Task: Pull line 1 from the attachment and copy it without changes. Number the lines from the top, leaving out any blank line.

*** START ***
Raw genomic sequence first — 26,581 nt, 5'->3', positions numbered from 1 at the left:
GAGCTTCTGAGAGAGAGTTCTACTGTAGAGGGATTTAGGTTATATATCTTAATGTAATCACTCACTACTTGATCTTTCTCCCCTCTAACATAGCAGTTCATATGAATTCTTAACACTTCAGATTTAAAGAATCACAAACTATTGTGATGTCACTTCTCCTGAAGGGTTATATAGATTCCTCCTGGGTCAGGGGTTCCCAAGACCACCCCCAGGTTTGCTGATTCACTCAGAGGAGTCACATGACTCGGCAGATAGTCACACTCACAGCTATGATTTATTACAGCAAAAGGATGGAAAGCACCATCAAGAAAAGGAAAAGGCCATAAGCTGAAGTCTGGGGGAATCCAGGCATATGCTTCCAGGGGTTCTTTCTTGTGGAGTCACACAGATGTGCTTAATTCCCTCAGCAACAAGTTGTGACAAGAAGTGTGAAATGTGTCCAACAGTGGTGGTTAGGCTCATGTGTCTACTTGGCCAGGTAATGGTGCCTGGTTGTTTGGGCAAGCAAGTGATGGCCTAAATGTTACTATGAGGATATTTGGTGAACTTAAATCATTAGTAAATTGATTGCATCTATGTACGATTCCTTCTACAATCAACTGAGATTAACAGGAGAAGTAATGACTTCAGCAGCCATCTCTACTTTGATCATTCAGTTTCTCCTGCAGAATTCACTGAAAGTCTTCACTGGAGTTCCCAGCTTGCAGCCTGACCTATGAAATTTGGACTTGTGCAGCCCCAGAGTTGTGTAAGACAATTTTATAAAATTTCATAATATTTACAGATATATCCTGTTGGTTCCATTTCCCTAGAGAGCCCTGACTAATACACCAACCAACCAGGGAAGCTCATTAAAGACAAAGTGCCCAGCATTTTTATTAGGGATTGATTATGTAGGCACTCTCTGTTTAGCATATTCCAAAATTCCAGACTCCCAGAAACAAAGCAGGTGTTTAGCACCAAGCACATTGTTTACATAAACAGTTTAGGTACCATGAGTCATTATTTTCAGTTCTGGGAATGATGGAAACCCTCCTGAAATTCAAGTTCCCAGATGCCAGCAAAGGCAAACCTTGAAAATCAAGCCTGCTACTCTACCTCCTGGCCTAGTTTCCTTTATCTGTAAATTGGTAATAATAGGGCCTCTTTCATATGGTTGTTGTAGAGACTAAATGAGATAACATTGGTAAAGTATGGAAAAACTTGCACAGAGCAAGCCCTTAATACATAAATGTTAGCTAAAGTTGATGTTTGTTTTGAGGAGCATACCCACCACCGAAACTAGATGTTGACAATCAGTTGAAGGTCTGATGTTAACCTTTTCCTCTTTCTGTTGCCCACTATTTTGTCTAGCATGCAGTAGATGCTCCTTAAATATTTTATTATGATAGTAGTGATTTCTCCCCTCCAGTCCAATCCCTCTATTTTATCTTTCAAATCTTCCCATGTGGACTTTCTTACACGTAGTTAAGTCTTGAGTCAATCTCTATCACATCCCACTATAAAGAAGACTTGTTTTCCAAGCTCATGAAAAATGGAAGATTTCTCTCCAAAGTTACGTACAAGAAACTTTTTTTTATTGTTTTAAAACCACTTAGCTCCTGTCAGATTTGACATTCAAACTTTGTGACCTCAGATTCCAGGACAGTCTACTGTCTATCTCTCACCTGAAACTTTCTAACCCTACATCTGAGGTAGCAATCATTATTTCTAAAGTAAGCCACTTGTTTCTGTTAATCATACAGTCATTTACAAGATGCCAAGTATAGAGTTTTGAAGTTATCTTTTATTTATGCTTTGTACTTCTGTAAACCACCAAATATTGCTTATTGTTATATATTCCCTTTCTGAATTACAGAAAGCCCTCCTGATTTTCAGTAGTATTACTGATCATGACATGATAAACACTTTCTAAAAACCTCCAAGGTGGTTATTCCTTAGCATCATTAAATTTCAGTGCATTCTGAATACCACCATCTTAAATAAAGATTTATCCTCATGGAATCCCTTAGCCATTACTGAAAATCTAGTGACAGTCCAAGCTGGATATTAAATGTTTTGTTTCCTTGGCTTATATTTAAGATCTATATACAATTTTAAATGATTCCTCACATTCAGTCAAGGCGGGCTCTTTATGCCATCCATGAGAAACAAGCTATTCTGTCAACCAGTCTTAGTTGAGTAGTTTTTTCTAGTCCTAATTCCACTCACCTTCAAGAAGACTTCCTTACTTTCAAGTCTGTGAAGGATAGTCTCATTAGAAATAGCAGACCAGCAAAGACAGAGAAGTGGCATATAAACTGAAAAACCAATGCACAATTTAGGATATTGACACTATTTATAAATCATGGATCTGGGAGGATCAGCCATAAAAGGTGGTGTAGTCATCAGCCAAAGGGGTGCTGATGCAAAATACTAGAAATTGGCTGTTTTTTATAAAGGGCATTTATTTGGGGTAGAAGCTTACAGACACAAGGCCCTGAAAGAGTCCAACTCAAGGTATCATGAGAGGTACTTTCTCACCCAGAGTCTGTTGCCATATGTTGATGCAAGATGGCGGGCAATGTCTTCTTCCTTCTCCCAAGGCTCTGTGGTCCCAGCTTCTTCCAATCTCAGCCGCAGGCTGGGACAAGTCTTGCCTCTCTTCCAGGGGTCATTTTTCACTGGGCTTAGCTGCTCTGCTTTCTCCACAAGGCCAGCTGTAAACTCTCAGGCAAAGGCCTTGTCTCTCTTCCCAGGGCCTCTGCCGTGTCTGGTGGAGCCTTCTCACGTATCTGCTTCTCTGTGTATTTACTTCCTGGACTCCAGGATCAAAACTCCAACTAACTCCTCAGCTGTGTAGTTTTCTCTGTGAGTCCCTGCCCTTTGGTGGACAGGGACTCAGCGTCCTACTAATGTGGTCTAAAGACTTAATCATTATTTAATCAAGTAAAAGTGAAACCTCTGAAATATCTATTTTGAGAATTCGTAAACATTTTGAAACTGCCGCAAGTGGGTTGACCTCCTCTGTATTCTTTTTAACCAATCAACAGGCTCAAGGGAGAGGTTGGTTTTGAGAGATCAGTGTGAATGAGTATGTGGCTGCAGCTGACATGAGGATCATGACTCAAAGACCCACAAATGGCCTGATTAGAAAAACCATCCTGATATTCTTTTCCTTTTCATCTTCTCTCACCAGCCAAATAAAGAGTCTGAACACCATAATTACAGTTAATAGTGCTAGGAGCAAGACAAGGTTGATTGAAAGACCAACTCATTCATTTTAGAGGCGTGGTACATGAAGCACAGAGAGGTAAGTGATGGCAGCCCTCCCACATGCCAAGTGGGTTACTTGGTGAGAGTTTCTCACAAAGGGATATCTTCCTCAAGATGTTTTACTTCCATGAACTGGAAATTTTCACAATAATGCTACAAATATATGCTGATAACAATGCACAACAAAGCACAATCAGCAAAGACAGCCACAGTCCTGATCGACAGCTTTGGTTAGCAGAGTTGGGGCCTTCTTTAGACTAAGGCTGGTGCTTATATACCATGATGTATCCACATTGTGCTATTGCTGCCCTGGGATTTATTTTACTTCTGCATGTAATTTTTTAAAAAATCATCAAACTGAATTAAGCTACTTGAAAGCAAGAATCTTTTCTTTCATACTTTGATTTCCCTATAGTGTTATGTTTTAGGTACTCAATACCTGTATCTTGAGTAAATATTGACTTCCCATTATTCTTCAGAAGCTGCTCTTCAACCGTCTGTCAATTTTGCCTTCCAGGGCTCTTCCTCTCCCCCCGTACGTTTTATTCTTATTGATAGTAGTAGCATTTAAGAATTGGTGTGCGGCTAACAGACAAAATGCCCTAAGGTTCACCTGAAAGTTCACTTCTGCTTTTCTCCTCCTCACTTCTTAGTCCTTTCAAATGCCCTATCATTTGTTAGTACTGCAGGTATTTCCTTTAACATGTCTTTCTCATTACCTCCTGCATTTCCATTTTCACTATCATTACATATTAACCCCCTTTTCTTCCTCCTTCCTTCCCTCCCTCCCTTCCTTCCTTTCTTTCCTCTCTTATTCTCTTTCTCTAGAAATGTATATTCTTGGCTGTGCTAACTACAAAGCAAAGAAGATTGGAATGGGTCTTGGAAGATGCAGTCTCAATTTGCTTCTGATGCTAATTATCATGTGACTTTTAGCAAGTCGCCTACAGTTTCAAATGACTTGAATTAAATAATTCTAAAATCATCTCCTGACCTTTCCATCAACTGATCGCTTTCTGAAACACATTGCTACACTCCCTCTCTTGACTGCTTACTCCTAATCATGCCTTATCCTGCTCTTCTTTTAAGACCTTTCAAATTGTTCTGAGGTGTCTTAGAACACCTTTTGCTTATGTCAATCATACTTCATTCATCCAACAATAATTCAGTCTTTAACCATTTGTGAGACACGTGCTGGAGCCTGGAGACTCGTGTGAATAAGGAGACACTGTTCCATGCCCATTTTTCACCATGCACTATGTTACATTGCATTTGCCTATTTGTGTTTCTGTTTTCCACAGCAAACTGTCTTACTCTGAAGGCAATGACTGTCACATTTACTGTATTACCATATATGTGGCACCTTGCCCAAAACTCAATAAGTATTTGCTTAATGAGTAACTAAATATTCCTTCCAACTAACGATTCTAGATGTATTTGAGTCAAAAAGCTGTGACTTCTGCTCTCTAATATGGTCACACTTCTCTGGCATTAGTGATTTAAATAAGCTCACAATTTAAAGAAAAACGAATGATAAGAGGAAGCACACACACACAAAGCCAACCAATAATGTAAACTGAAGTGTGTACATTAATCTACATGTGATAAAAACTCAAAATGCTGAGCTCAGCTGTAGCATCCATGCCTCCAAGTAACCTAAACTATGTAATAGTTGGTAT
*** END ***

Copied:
Raw genomic sequence first — 26,581 nt, 5'->3', positions numbered from 1 at the left: